“I had a bone-eating tumor…”
Alex Kissinger (Alumni), Worship
with Gabriella De Jesus
OSL Worship Internship alumna, Alex Kissinger, was able to sit down with me and talk about how her life before, and during, OSL helped grow her into the leader she desired to be.
Tell me about your family life growing up?
I was raised in a Christian home. My parents are still together. I have two brothers. We grew up church-hopping a lot. In Alabama, we have one awesome church, Church of the Highlands. There aren’t many Assemblies of God choices. We had to figure out what our core values were and then tried to find churches that lined up with those values. My parents were most adamant about us going to a spirit-filled church. They believe in the baptism of the Holy Spirit and believed in all of the gifts of the Spirit. Besides that, I grew up in a pretty competitive house. We’re all leaders with very independent, very intense personalities, but we all love each other.
Were there any major impactful moments that affected your life at that time?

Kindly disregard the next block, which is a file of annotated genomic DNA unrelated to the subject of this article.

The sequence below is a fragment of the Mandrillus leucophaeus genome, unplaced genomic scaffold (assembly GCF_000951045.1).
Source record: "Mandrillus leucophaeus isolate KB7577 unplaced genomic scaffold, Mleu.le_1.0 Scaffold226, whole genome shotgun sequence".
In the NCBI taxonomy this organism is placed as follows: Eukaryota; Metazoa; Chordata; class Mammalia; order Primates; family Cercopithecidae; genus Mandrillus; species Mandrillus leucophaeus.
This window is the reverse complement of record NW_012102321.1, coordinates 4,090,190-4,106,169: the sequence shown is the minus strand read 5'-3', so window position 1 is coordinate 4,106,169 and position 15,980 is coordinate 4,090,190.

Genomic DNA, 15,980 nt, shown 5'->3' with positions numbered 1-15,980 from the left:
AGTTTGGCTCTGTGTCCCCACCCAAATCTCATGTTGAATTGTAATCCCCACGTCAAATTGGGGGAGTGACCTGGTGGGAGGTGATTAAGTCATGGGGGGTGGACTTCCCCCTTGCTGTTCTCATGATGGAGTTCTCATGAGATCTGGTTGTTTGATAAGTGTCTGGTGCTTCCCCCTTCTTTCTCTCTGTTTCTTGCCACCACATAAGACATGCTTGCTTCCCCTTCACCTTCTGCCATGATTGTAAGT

From the time that I was in elementary school through my sophomore year of high school, I played softball. I wanted to play softball in college and, all the while during this, I also loved helping people. I was thinking I’d go to a state school, play softball, and get my psychology degree because at the time I didn’t even know counseling was a thing. I was on track to do that. When I was fifteen, I went to a school the size of Waxahachie and was playing softball for a team like that. I was on exposure teams traveling and it was a big deal. During my sophomore year, I started having super intense knee pain. I couldn’t figure out what it was. I was going to physical therapy, getting x-rays, and doing all that kind of stuff. It was getting to the point where doctors thought I was making it up because there was no reasonable explanation for what was going on. Finally, I ended up getting one last x-ray, only to find that I had a bunch of cysts in my femur. I had the x-ray on a Monday and then went to see a specialist on Friday. By that time, it had already grown to be a fist-sized tumor. They had me go into surgery that next Monday morning, finding the tumor had grown to be six inches long. I had a bone-eating tumor eating away at my femur. I ended up having the surgery and getting a plate, five screws and two rods placed into my hip. I was on bed rest for three months and was in a wheelchair for two months after that. I was miserable because I was missing my entire sophomore year of softball.